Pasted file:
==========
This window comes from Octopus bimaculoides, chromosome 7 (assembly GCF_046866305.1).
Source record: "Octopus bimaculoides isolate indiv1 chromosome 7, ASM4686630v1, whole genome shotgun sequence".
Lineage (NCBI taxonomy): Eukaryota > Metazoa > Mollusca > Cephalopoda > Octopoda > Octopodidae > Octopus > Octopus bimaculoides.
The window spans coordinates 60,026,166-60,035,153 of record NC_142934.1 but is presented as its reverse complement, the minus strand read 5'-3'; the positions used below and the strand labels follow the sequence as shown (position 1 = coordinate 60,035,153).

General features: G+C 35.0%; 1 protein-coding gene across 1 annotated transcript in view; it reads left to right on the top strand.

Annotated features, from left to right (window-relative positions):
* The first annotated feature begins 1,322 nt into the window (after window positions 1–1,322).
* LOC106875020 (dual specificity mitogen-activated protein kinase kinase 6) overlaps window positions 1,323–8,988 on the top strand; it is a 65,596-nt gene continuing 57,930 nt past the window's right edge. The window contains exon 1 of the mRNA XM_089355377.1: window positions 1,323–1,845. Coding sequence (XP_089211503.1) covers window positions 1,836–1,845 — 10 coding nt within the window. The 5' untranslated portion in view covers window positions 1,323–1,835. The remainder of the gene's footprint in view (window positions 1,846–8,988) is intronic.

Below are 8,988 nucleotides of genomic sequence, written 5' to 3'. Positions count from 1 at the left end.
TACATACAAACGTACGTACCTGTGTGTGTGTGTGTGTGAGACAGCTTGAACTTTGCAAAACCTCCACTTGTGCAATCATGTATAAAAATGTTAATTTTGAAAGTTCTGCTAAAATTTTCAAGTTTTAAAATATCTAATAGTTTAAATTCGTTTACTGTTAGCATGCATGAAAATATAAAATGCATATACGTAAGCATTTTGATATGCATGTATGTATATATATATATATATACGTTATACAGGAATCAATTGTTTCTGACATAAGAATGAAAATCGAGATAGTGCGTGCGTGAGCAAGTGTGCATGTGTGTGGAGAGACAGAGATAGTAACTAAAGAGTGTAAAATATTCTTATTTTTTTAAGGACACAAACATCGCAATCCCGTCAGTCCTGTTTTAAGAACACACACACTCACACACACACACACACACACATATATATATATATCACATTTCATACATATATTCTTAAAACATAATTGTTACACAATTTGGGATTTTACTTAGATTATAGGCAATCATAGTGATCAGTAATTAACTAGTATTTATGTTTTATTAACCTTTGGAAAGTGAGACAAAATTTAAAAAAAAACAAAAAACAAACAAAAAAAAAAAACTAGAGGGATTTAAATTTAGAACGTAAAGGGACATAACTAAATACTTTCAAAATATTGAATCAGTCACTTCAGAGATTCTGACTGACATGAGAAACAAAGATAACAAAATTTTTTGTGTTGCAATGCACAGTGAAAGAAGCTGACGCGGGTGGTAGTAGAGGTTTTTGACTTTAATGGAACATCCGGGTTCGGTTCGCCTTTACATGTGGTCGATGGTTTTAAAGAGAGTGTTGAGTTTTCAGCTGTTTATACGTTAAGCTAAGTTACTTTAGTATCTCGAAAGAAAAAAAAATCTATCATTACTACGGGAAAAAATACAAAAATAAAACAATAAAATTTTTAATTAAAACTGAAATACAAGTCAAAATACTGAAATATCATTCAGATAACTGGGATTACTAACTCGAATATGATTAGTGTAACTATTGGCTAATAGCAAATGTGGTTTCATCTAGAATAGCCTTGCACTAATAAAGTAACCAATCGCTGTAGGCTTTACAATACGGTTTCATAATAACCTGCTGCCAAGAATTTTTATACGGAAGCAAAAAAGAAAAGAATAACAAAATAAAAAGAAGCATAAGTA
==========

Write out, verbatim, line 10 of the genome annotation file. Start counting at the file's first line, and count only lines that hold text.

TACATACAAACGTACGTACCTGTGTGTGTGTGTGTGTGAGACAGCTTGAACTTTGCAAAACCTCCACTTGTGCAATCATGTATAAAAATGTTAATTTTGAAAGTTCTGCTAAAATTTTCAAGTTTTAAAATATCTAATAGTTTAAATTCGTTTACTGTTAGCATGCATGAAAATATAAAATGCATATACGTAAGCATTTTGATATGCATGTATGTATATATATATATATATACGTTATACAGGAATCAATTGTTTCTGACATAAGAATGAAAATCGAGATAGTGCGTGCGTGAGCAAGTGTGCATGTGTGTGGAGAGACAGAGATAGTAACTAAAGAGTGTAAAATATTCTTATTTTTTTAAGGACACAAACATCGCAATCCCGTCAGTCCTGTTTTAAGAACACACACACTCACACACACACACACACACACATATATATATATATCACATTTCATACATATATTCTTAAAACATAATTGTTACACAATTTGGGATTTTACTTAGATTATAGGCAATCATAGTGATCAGTAATTAACTAGTATTTATGTTTTATTAACCTTTGGAAAGTGAGACAAAATTTAAAAAAAAACAAAAAACAAACAAAAAAAAAAAACTAGAGGGATTTAAATTTAGAACGTAAAGGGACATAACTAAATACTTTCAAAATATTGAATCAGTCACTTCAGAGATTCTGACTGACATGAGAAACAAAGATAACAAAATTTTTTGTGTTGCAATGCACAGTGAAAGAAGCTGACGCGGGTGGTAGTAGAGGTTTTTGACTTTAATGGAACATCCGGGTTCGGTTCGCCTTTACATGTGGTCGATGGTTTTAAAGAGAGTGTTGAGTTTTCAGCTGTTTATACGTTAAGCTAAGTTACTTTAGTATCTCGAAAGAAAAAAAAATCTATCATTACTACGGGAAAAAATACAAAAATAAAACAATAAAATTTTTAATTAAAACTGAAATACAAGTCAAAATACTGAAATATCATTCAGATAACTGGGATTACTAACTCGAATATGATTAGTGTAACTATTGGCTAATAGCAAATGTGGTTTCATCTAGAATAGCCTTGCACTAATAAAGTAACCAATCGCTGTAGGCTTTACAATACGGTTTCATAATAACCTGCTGCCAAGAATTTTTATACGGAAGCAAAAAAGAAAAGAATAACAAAATAAAAAGAAGCATAAGTA